A simple soup from the Great Depression
Food habits died hard.
Hence, parents who worried about getting enough food during the Depression might be forgiven for nudging their children to clean their plates. Or for the sense of frugality that could seep into meal preparation years after it was necessary.
My parents were raised in upstate New York in the 1930s and '40s. After they married, they moved a few hours south, 75 miles north of Manhattan. On summer nights, we’d sometimes have a meal of a soup made with milk, potatoes, green and yellow beans, a dollop of margarine, and salt and pepper.
But while they hung on to some dishes, they let others go. My mom, who grew up on farm, knew from an early age that it was not the life for her. She complained about gathering eggs before school. And she pined for the store-bought bread her friends had in their school lunches, wishing she didn’t have to eat what so many people pine for today: fresh-baked bread.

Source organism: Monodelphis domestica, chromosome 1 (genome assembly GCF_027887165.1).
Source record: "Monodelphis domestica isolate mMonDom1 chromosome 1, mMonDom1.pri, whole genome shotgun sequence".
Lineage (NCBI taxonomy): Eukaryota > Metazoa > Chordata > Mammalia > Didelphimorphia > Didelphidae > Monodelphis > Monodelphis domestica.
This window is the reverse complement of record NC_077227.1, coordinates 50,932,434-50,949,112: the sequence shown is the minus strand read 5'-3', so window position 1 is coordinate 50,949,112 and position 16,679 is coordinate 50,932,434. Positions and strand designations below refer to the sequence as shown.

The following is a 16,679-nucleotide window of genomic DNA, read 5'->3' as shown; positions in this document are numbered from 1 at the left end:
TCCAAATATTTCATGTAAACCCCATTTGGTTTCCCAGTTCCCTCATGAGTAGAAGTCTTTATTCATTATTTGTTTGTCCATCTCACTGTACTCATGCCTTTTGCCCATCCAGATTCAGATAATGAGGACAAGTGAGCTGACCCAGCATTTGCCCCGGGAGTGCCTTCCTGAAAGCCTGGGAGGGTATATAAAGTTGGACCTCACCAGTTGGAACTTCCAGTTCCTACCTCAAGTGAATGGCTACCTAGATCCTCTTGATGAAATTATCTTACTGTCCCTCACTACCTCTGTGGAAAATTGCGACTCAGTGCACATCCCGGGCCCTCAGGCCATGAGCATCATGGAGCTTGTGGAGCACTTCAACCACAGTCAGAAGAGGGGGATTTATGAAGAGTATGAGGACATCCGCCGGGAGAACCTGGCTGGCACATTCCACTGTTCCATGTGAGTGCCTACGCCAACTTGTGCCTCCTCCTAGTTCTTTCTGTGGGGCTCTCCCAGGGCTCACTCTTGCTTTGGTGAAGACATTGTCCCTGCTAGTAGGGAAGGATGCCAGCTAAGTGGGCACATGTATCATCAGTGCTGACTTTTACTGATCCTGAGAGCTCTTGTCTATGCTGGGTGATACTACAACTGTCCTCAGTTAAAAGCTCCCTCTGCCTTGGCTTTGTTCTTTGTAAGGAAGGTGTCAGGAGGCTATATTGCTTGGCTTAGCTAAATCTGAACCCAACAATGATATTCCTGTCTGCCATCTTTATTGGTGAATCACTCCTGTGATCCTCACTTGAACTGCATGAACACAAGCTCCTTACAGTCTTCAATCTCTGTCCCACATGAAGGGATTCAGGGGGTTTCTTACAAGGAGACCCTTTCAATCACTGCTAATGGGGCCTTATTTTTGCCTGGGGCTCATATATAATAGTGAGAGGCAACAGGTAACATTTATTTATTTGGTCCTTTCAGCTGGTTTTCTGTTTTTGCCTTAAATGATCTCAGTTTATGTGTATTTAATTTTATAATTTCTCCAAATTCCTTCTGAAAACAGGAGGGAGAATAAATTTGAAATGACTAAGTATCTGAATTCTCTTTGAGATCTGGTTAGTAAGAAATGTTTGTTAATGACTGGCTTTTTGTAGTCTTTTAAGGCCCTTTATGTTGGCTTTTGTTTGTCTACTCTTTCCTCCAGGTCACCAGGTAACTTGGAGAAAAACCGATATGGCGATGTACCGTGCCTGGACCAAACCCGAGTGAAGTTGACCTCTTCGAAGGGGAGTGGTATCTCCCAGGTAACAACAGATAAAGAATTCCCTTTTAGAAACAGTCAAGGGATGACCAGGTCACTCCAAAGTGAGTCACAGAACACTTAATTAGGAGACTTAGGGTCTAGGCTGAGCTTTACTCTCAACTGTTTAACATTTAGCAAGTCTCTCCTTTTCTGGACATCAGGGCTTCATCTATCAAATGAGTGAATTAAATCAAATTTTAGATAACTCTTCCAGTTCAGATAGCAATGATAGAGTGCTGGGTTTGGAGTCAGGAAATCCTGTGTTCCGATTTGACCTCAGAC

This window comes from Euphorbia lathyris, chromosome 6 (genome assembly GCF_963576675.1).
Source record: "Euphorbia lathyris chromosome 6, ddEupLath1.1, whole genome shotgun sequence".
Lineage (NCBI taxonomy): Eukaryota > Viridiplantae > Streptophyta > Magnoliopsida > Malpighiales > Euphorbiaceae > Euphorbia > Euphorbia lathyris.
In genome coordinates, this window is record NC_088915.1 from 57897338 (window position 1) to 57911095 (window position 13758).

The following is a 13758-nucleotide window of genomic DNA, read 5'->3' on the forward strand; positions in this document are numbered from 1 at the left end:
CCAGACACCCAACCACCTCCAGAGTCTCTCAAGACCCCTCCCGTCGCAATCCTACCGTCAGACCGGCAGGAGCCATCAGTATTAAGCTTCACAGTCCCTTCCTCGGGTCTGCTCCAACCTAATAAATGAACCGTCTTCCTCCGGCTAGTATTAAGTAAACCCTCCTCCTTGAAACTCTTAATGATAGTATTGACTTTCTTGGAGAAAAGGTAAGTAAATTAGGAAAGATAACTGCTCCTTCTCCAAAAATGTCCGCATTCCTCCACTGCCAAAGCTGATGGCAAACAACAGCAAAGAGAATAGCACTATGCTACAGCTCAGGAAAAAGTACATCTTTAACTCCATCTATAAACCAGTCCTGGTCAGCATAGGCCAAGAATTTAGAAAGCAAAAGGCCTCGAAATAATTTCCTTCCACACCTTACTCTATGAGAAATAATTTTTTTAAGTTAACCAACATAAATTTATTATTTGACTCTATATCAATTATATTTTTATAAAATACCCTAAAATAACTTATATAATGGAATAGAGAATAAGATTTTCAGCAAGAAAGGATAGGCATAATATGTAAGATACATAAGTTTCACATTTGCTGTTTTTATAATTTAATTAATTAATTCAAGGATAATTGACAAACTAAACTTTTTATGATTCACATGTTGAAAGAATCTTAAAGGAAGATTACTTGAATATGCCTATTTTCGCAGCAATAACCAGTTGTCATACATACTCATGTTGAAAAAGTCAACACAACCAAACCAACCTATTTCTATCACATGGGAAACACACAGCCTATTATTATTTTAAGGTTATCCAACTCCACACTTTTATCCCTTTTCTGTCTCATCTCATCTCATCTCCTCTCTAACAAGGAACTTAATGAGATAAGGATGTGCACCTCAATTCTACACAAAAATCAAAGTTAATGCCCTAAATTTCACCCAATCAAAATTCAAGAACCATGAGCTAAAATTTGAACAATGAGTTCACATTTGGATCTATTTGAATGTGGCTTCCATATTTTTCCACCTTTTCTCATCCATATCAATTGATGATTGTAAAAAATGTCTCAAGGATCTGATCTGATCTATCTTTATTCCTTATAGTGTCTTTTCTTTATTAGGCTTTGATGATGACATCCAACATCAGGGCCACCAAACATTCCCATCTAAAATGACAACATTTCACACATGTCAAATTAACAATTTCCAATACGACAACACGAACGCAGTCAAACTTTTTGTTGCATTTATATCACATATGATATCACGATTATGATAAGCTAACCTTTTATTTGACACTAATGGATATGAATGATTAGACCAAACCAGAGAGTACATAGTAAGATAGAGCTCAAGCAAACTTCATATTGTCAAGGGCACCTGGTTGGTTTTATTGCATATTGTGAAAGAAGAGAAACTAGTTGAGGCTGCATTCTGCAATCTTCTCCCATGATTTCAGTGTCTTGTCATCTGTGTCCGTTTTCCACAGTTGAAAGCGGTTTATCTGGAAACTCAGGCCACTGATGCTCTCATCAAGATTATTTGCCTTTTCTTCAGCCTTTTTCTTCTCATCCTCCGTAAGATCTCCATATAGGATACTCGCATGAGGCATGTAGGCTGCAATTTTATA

While interviewing people -- including Pat Box, above, -- who grew up during the Depression, there were several consistent threads to their stories and the lessons learned, including a sense of ingenuity in the kitchen, making do and sharing what they had. Read more here.
Photo caption: Pat Box, above, grew up in a large family in Boyle Heights. No one went hungry, but it took ingenuity. Photo credit: Glenn Koenig / Los Angeles Times